Latinas in the United States are more likely to be diagnosed with late-stage breast cancer (BC) compared to non-Latinas. Literacy-appropriate and culturally sensitive cancer communication interventions can help address existing racial/ethnic BC disparities. We formatively developed a new BC prevention brochure for Spanish-speaking Latinas (≥35 years). Eligible women (n = 240) from a large public hospital in California were randomly assigned to one of three study arms: Group 1 received the new brochure, Group 2 included a community health worker (CHW) who delivered the new brochure's content, and a control group received a standard educational brochure. Participants completed three surveys (baseline, postintervention, 3-month follow-up) with a 100% completion rate for the first two surveys and 80.4% completion after 3 months. We assessed the difference in outcomes for BC risk knowledge, perceived BC susceptibility, and BC information self-efficacy between groups. Participant mean age was 52.3 years, and 82.1% reported low English proficiency. Mean knowledge scores increased and perceived BC susceptibility improved for all groups (p ≤ .05), yet treatment effects were not significant between groups for these outcomes. BC information self-efficacy also increased from baseline to postintervention for all groups to >80%. After 3 months, only Group 2 and the control group retained their increases and treatment effects were significant only for Group 2 compared to other groups in unadjusted and adjusted models. A CHW-delivered intervention may be more effective in improving BC information self-efficacy among Latinas compared to print material alone. More research is needed to examine the efficacy of CHW-delivered interventions.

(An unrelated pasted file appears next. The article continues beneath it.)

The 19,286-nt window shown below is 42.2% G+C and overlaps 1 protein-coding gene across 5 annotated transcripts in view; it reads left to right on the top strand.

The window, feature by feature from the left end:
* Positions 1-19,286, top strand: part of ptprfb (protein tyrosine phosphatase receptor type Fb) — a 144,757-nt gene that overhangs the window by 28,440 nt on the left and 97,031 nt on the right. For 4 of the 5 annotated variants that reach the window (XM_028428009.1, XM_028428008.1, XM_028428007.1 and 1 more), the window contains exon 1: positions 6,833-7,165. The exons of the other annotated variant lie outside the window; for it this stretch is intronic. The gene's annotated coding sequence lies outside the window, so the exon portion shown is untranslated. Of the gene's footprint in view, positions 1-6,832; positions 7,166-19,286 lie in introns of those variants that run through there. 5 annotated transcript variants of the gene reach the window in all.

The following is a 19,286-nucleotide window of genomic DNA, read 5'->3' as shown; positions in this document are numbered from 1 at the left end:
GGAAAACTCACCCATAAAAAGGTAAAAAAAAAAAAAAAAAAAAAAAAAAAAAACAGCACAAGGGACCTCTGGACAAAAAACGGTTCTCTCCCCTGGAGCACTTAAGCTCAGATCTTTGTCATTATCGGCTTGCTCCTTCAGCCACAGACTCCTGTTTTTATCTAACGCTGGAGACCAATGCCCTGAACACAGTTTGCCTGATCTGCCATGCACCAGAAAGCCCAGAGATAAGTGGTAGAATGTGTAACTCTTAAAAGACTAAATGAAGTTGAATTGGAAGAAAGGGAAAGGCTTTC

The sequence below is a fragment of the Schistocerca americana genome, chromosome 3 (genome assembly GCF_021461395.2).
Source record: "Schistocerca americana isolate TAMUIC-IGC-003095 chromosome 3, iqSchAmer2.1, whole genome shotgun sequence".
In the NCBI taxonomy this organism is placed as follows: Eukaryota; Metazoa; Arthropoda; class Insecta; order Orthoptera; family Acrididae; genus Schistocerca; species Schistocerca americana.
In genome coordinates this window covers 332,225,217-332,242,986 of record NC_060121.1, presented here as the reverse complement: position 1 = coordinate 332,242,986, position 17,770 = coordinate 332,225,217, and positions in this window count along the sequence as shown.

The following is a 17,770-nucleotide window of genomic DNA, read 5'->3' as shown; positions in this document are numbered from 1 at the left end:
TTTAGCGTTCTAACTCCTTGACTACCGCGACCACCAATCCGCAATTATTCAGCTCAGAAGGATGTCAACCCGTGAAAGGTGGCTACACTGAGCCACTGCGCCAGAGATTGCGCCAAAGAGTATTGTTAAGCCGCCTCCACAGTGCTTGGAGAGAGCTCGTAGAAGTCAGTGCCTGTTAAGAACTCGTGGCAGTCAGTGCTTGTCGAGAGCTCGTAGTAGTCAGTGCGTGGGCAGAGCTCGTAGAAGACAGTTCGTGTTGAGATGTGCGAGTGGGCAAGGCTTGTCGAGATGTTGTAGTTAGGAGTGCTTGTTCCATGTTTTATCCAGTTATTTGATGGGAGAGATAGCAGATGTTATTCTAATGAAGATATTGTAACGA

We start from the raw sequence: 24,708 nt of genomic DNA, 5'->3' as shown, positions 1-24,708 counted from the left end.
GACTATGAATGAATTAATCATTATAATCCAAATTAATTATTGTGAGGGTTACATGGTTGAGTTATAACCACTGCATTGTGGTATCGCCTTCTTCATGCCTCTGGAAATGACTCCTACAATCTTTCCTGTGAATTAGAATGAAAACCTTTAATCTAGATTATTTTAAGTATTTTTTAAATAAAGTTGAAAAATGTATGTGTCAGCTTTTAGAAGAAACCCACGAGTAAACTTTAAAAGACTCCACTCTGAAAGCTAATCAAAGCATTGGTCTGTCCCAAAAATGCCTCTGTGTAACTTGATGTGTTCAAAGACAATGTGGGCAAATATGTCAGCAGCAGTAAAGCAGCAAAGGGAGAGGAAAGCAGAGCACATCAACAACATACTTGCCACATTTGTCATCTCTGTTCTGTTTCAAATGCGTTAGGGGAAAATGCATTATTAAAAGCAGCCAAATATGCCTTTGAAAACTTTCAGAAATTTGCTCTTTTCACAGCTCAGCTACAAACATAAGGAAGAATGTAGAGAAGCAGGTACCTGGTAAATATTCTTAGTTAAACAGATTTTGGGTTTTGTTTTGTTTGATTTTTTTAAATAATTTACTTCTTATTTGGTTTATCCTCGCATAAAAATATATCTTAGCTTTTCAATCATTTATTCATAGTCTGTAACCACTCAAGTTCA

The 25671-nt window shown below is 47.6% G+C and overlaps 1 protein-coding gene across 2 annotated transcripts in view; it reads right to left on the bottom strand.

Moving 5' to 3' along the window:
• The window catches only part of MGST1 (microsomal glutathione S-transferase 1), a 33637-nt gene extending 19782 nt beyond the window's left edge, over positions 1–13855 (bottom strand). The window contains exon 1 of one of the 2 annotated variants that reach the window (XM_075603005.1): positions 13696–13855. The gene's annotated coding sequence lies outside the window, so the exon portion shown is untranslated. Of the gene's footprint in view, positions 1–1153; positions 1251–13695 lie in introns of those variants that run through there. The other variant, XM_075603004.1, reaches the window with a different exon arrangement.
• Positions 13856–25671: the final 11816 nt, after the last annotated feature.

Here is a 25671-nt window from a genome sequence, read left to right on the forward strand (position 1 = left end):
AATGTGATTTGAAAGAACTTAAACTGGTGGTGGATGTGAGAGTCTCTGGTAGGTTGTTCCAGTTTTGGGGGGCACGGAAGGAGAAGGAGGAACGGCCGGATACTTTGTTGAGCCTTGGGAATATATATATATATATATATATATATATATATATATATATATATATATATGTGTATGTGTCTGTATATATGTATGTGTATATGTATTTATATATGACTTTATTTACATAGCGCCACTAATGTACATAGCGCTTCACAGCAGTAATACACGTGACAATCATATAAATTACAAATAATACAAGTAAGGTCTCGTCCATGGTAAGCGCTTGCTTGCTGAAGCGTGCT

Keywords: Latina/Hispanic; breast cancer; community health worker; health communication; randomized controlled trial.